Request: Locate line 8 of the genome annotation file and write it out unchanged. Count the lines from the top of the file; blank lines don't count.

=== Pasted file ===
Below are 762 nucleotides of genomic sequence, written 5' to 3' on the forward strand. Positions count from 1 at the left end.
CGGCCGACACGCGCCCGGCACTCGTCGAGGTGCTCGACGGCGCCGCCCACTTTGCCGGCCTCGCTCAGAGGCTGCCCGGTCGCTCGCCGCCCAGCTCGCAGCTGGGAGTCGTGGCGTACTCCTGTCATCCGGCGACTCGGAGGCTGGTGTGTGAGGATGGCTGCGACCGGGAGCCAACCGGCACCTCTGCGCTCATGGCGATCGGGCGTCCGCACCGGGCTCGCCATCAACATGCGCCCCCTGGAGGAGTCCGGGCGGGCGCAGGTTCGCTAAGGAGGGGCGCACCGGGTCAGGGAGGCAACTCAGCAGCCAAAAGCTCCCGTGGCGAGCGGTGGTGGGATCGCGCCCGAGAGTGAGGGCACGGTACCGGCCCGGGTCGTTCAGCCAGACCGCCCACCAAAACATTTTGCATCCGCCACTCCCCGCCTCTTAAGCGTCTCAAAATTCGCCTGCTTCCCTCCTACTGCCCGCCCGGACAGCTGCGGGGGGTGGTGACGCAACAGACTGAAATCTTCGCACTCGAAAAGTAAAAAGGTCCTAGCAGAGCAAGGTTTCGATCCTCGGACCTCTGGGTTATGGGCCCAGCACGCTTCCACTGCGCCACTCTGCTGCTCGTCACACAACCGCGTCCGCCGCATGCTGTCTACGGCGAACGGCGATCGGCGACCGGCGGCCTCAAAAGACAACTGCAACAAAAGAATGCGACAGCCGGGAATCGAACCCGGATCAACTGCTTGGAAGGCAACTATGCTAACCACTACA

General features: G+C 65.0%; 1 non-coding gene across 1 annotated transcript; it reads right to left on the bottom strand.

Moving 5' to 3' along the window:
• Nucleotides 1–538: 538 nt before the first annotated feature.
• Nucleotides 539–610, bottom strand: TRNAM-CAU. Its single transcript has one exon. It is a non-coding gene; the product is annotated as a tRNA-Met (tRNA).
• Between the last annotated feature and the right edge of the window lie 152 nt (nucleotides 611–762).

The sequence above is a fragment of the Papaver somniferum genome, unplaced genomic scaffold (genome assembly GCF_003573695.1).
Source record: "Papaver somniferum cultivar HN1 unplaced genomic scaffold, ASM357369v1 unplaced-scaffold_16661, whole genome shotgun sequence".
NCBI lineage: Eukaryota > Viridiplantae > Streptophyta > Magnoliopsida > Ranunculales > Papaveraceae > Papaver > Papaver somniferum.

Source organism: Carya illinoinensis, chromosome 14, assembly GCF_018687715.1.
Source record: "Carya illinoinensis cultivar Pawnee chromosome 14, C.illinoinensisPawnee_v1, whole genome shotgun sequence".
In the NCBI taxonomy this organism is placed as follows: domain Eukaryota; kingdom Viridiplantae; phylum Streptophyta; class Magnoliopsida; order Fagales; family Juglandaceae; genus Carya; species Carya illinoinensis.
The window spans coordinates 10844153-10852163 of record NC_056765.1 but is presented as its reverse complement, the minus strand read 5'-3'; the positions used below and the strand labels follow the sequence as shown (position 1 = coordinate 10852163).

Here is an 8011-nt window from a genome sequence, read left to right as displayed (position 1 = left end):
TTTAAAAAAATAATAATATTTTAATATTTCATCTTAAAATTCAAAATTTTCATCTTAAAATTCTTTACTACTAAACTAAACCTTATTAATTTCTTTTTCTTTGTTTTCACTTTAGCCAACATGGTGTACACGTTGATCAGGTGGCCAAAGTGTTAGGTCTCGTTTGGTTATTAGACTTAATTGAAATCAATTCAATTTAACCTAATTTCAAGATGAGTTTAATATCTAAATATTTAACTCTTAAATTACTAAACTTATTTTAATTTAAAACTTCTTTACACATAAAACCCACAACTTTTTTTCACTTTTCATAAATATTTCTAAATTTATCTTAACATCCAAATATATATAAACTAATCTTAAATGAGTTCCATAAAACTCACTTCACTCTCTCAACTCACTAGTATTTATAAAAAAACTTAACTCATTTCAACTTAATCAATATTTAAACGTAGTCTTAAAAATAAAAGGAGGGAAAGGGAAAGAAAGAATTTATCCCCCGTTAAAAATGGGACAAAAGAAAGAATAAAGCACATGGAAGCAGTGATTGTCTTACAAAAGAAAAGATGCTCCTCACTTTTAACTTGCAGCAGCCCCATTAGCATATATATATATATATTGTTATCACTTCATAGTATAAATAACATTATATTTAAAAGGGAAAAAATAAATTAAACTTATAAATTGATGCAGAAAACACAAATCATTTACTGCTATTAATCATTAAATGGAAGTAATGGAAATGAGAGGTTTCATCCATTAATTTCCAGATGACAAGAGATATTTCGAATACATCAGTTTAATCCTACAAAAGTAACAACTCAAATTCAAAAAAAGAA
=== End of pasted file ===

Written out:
The sequence above is a fragment of the Papaver somniferum genome, unplaced genomic scaffold (genome assembly GCF_003573695.1).